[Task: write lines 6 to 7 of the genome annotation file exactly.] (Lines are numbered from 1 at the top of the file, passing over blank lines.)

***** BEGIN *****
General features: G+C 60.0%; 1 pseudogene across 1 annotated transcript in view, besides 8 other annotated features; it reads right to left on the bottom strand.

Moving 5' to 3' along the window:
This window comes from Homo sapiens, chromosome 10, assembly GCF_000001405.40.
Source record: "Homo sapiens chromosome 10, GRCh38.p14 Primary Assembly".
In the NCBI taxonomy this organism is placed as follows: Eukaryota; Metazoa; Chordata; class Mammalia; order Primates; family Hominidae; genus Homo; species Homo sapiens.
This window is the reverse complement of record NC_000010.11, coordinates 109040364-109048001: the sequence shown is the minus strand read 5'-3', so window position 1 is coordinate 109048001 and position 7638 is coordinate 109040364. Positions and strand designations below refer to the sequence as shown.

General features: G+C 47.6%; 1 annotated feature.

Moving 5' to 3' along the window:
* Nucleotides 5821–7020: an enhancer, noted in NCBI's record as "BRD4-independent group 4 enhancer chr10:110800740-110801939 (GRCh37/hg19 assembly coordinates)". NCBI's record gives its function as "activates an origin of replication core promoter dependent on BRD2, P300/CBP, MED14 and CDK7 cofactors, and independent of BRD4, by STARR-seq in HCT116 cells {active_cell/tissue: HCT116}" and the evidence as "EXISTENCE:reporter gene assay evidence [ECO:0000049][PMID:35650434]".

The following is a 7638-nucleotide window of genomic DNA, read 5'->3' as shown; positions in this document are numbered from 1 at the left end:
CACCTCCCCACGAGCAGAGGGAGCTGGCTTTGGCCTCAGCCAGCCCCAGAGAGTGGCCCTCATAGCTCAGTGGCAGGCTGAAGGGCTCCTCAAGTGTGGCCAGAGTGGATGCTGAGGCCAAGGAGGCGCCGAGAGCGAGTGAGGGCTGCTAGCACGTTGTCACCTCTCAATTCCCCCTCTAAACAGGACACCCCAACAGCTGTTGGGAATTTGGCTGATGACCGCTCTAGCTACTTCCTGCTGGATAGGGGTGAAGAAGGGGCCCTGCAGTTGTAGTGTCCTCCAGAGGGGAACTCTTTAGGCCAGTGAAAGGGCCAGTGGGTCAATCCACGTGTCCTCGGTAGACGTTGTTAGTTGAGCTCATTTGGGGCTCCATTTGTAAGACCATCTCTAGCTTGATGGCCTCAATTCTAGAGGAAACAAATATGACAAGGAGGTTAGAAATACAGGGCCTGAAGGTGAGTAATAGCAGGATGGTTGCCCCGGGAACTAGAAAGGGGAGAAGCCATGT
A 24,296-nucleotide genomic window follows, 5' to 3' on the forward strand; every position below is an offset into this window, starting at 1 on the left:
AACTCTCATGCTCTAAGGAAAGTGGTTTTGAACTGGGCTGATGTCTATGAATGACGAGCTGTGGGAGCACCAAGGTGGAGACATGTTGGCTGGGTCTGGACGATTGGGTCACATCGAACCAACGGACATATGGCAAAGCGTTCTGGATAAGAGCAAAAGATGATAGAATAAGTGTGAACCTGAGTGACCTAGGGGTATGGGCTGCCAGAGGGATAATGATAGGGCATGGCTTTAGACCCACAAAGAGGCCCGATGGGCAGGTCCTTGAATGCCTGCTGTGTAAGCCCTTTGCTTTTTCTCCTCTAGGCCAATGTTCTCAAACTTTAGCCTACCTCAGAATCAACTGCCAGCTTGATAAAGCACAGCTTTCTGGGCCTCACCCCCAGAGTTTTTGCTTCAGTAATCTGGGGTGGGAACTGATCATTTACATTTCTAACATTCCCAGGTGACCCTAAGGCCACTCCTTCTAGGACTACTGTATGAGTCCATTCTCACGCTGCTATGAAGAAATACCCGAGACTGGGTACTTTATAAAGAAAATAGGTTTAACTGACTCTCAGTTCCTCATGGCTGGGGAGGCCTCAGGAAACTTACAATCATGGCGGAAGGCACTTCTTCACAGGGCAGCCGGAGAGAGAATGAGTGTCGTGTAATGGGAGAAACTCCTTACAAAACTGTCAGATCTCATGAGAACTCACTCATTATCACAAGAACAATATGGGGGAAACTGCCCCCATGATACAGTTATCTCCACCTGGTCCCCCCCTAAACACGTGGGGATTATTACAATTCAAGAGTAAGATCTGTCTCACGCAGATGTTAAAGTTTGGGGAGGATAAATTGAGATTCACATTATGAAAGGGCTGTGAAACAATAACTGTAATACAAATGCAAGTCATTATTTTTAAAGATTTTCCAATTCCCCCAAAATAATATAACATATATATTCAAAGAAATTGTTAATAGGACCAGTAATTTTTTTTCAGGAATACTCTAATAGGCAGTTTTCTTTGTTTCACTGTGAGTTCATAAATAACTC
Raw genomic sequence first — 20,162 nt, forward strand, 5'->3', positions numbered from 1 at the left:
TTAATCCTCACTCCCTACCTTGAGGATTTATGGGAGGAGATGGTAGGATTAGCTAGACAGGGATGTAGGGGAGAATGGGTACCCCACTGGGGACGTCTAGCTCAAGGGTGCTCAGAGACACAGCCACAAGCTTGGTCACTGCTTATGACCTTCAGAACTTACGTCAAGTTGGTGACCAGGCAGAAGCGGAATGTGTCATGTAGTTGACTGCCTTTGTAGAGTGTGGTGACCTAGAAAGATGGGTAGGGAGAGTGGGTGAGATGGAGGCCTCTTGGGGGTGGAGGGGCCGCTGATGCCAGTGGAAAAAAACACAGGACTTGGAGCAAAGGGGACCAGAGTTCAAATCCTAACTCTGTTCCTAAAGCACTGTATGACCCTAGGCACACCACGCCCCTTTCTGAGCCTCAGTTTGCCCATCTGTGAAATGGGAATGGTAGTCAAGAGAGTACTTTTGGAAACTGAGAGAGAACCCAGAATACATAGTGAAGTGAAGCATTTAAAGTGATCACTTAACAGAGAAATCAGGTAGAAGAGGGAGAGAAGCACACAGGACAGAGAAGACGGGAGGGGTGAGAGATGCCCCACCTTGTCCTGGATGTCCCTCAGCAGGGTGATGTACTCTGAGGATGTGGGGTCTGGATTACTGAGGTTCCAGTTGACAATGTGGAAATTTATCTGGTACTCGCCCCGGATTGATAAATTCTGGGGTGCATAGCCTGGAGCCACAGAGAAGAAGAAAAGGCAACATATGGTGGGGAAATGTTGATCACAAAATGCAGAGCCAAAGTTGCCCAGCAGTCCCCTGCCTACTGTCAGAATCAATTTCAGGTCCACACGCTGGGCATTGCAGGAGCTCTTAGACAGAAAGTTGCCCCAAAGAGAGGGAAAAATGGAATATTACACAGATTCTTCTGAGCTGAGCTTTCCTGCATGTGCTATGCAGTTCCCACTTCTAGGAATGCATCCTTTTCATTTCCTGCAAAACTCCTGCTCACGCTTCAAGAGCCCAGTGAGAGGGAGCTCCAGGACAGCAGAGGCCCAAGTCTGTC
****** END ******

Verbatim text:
This window is the reverse complement of record NC_000010.11, coordinates 109040364-109048001: the sequence shown is the minus strand read 5'-3', so window position 1 is coordinate 109048001 and position 7638 is coordinate 109040364. Positions and strand designations below refer to the sequence as shown.

General features: G+C 47.6%; 1 annotated feature.